He believes that when dealing with a subject like crime and politics, it is very important to get the facts straight. Ask him what made him become a writer and the actor says it all happened accidentally. “To me, Arun Gawli is an accidental don. Babu Reshim (Anand), Rama Naik (Rajesh) were instrumental in the BRA gang and Arun was always a third wheel so when he was left alone, he had nothing else to do but take over. Similarly, I became an accidental writer because when I went on to research on him, I realised that not much is written about him,” says Arjun who locked himself up in a hotel room for three months and met people from Dagdi Chawl, interacted with people of Gawli’s gang, his rivals, residents of the place and the police. “Each one had an amazing story to tell. I started putting all the incidents together and sort of compiling them. I got really obsessed with it and everything came out in a free-flowing manner and writing of the script happened in a most natural way,” he adds.

The transformation
Arjun looks nothing like himself in the trailer. You can figure out that he has left no stone unturned to look like Gawli — a lean structure, thick moustache, a Pathani kurta and Gandhi topi. “When you are making a film on a true story about a living person, it is very important to look like him/her. Yes, for me to transform myself and look like him was a process that happened over a period of one-two years. I had to lose a lot of weight since people in that time didn’t go to gym. I lost all my muscles. We had a wonderful makeup person from Italy who helped us create the look with the help of prosthetics. I had to work on the language as it is an altogether different accent. They spoke a lot in codes,” informs Arjun who claims that Daddy has been the most difficult role of his life.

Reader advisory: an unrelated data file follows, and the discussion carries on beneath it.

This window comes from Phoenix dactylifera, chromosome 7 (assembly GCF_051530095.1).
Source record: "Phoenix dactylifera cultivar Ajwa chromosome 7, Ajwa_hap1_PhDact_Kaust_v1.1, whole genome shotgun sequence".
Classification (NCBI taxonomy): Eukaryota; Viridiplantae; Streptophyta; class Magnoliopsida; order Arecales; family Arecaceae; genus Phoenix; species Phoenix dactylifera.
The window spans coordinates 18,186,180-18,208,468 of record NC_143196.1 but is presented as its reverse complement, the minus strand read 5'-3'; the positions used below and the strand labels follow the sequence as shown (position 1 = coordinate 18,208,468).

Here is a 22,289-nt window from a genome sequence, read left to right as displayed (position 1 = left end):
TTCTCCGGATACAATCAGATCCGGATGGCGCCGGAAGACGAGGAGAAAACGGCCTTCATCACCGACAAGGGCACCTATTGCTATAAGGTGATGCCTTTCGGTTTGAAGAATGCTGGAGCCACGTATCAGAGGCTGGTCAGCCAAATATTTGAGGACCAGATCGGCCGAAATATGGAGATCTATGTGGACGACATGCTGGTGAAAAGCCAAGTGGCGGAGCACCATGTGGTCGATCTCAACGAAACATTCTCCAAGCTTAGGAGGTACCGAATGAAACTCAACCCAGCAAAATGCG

Glorifying crime and gangsters